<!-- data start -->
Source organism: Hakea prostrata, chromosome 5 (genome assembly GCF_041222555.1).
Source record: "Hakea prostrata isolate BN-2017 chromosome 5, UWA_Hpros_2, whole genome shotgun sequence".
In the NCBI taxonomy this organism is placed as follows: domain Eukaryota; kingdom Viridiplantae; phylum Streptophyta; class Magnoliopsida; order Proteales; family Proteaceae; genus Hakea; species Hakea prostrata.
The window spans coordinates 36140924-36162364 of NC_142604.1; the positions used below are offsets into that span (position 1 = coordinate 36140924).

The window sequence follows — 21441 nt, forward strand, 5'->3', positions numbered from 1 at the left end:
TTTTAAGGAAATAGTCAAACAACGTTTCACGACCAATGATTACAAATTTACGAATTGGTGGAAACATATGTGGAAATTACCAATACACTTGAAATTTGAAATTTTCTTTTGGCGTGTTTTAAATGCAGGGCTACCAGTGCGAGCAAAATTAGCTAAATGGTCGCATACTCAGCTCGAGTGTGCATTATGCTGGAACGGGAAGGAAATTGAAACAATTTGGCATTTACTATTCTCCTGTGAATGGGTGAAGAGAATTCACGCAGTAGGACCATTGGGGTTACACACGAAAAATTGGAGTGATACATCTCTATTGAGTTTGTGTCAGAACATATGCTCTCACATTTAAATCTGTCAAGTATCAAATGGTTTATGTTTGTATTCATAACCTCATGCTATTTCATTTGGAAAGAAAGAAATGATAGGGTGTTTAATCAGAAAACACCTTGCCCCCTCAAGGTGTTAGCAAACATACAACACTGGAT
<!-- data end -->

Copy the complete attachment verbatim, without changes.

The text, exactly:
Source organism: Hakea prostrata, chromosome 5 (genome assembly GCF_041222555.1).
Source record: "Hakea prostrata isolate BN-2017 chromosome 5, UWA_Hpros_2, whole genome shotgun sequence".
In the NCBI taxonomy this organism is placed as follows: domain Eukaryota; kingdom Viridiplantae; phylum Streptophyta; class Magnoliopsida; order Proteales; family Proteaceae; genus Hakea; species Hakea prostrata.
The window spans coordinates 36140924-36162364 of NC_142604.1; the positions used below are offsets into that span (position 1 = coordinate 36140924).

The window sequence follows — 21441 nt, forward strand, 5'->3', positions numbered from 1 at the left end:
TTTTAAGGAAATAGTCAAACAACGTTTCACGACCAATGATTACAAATTTACGAATTGGTGGAAACATATGTGGAAATTACCAATACACTTGAAATTTGAAATTTTCTTTTGGCGTGTTTTAAATGCAGGGCTACCAGTGCGAGCAAAATTAGCTAAATGGTCGCATACTCAGCTCGAGTGTGCATTATGCTGGAACGGGAAGGAAATTGAAACAATTTGGCATTTACTATTCTCCTGTGAATGGGTGAAGAGAATTCACGCAGTAGGACCATTGGGGTTACACACGAAAAATTGGAGTGATACATCTCTATTGAGTTTGTGTCAGAACATATGCTCTCACATTTAAATCTGTCAAGTATCAAATGGTTTATGTTTGTATTCATAACCTCATGCTATTTCATTTGGAAAGAAAGAAATGATAGGGTGTTTAATCAGAAAACACCTTGCCCCCTCAAGGTGTTAGCAAACATACAACACTGGAT